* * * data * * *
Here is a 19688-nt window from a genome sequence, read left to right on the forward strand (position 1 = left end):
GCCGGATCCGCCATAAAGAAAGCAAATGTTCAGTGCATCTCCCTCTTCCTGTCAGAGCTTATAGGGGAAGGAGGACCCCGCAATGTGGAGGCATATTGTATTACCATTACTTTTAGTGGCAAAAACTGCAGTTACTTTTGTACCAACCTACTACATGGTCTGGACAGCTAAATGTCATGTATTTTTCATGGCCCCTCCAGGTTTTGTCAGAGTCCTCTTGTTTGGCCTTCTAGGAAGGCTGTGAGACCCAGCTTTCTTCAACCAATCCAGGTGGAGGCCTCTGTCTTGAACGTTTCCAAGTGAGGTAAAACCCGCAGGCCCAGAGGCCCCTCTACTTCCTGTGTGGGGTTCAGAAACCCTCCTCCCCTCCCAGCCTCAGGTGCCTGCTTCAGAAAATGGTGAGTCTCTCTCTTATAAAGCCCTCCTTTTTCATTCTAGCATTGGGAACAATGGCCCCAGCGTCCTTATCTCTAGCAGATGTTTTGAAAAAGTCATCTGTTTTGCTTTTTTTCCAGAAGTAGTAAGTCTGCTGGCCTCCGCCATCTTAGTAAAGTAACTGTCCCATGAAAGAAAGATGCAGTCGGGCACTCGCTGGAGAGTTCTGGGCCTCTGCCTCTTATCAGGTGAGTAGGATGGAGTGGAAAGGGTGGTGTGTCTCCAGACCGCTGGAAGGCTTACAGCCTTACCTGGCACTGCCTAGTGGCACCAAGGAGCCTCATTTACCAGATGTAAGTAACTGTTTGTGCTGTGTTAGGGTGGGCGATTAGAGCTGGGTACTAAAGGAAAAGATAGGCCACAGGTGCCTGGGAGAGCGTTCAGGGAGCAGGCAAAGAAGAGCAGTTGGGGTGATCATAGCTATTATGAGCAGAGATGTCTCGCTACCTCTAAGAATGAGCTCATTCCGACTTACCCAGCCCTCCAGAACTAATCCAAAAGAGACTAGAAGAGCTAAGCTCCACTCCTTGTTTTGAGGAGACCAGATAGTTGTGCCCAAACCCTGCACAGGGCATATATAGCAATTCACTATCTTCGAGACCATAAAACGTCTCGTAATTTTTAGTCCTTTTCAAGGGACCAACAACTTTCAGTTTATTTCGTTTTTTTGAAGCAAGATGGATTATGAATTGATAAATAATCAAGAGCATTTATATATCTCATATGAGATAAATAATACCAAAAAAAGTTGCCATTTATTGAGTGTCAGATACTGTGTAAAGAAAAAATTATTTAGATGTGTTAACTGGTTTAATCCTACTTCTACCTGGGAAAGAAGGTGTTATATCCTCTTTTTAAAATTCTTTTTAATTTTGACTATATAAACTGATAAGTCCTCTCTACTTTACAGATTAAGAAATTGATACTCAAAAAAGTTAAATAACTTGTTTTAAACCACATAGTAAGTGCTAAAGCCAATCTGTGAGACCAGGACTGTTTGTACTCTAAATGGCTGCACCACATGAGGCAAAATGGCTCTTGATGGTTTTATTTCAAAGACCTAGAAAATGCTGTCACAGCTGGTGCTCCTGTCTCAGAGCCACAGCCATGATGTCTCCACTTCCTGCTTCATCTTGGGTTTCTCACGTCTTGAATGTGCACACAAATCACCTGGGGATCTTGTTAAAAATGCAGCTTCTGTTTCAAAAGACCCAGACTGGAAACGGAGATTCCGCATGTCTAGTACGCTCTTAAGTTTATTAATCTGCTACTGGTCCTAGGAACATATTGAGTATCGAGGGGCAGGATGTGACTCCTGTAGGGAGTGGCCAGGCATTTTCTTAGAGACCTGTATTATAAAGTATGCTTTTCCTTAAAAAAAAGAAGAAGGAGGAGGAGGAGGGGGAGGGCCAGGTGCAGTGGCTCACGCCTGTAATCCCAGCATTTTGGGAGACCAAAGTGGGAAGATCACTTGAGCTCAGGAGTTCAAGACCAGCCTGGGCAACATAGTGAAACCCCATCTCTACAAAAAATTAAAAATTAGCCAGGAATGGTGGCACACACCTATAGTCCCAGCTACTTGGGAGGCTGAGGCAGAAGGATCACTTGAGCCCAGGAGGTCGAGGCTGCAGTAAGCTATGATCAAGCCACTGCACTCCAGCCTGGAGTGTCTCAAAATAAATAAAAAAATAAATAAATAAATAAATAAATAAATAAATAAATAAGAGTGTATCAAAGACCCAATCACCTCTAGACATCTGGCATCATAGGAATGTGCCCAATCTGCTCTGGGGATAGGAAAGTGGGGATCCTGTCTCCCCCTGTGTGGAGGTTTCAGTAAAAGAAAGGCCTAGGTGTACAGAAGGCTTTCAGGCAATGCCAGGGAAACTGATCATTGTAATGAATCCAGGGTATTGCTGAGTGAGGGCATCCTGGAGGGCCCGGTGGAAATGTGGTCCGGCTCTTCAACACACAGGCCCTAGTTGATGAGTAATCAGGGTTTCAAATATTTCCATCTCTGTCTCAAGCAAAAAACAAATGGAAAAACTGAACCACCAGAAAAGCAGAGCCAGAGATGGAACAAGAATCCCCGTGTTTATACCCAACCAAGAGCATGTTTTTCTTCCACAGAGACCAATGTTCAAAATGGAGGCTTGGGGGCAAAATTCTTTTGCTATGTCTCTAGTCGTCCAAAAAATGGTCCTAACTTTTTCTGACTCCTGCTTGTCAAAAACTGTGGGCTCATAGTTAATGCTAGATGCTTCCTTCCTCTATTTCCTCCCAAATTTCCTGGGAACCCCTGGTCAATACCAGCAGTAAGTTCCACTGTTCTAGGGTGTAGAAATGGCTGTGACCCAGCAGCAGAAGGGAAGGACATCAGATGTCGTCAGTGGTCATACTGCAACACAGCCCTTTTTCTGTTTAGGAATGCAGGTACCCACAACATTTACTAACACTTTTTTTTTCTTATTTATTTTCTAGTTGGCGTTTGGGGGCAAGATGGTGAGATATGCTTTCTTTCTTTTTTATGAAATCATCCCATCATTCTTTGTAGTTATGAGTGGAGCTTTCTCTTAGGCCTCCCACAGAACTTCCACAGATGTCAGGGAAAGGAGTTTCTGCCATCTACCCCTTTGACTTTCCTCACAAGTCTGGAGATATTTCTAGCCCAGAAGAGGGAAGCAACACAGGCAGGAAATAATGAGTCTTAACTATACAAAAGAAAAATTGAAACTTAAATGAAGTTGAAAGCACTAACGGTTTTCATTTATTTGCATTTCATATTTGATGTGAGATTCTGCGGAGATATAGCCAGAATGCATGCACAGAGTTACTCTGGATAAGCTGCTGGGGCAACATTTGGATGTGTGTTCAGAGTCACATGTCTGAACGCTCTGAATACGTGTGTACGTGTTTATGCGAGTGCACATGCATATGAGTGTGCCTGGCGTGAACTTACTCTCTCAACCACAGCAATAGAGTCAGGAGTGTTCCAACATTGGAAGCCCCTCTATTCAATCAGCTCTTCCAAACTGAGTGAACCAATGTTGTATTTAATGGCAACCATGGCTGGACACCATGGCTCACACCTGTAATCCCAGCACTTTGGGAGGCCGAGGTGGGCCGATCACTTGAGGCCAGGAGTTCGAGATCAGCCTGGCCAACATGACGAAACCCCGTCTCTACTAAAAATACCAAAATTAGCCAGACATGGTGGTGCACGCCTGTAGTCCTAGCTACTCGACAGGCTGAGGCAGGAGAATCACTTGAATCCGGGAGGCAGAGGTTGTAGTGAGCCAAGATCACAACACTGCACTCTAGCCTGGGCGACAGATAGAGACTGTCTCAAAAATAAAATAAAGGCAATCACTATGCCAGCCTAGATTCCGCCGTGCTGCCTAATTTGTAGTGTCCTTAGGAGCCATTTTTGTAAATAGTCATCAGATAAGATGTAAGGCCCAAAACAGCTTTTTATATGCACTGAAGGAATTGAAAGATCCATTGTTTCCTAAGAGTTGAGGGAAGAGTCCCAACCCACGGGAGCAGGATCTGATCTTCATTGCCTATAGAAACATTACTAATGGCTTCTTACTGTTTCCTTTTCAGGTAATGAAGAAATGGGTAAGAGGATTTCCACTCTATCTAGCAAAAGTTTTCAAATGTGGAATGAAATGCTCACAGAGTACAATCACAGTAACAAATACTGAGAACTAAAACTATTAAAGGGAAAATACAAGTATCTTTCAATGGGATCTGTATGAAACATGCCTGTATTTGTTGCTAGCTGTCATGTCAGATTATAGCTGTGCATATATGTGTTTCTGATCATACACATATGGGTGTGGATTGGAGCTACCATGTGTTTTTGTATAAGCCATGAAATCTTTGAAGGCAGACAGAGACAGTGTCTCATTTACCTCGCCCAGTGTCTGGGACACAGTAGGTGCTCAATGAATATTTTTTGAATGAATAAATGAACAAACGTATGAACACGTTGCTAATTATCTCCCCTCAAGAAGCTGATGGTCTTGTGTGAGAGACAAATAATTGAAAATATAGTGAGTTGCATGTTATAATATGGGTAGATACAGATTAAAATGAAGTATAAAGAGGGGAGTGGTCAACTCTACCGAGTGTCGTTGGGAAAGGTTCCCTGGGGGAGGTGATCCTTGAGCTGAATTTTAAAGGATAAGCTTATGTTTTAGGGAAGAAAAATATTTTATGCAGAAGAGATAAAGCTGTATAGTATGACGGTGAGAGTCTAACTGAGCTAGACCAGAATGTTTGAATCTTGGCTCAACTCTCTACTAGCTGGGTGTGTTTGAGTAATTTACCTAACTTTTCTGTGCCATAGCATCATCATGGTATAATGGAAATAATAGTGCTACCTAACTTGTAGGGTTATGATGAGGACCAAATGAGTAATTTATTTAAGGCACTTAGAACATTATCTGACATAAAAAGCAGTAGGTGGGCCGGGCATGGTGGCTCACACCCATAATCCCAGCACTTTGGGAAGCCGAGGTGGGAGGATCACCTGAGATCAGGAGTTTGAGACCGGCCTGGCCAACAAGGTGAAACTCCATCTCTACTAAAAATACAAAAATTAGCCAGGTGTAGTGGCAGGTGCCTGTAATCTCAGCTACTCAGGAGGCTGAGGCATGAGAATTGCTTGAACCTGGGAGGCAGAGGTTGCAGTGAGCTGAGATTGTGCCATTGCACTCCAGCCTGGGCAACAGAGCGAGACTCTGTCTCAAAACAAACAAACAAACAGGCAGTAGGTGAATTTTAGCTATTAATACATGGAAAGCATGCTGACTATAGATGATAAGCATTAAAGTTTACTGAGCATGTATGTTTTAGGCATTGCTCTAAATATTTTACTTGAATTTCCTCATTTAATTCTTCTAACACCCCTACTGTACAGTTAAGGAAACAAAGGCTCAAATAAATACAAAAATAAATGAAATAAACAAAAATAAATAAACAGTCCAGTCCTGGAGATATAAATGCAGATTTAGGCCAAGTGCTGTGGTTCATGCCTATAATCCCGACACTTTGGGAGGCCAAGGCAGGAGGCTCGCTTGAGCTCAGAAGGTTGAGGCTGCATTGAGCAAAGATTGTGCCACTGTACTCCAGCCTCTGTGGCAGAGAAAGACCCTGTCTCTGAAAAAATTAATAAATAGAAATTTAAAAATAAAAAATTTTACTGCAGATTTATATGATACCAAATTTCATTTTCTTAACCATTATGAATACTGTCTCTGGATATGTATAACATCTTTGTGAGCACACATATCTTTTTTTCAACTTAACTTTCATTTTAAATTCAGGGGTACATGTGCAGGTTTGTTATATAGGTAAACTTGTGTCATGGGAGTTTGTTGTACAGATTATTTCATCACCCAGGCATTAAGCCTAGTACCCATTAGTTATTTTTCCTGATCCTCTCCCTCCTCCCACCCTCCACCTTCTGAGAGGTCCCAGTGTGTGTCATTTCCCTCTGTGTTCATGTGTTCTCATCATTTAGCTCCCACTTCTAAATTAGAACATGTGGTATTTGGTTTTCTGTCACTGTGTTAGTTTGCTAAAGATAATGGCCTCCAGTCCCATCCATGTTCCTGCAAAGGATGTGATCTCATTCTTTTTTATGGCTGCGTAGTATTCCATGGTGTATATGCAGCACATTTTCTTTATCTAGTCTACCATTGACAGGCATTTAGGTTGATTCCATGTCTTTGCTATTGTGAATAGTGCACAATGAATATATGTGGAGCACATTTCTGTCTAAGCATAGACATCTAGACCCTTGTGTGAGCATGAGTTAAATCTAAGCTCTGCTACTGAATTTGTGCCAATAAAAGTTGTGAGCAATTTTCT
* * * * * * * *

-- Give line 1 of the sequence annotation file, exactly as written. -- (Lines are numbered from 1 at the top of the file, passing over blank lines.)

Here is a 19688-nt window from a genome sequence, read left to right on the forward strand (position 1 = left end):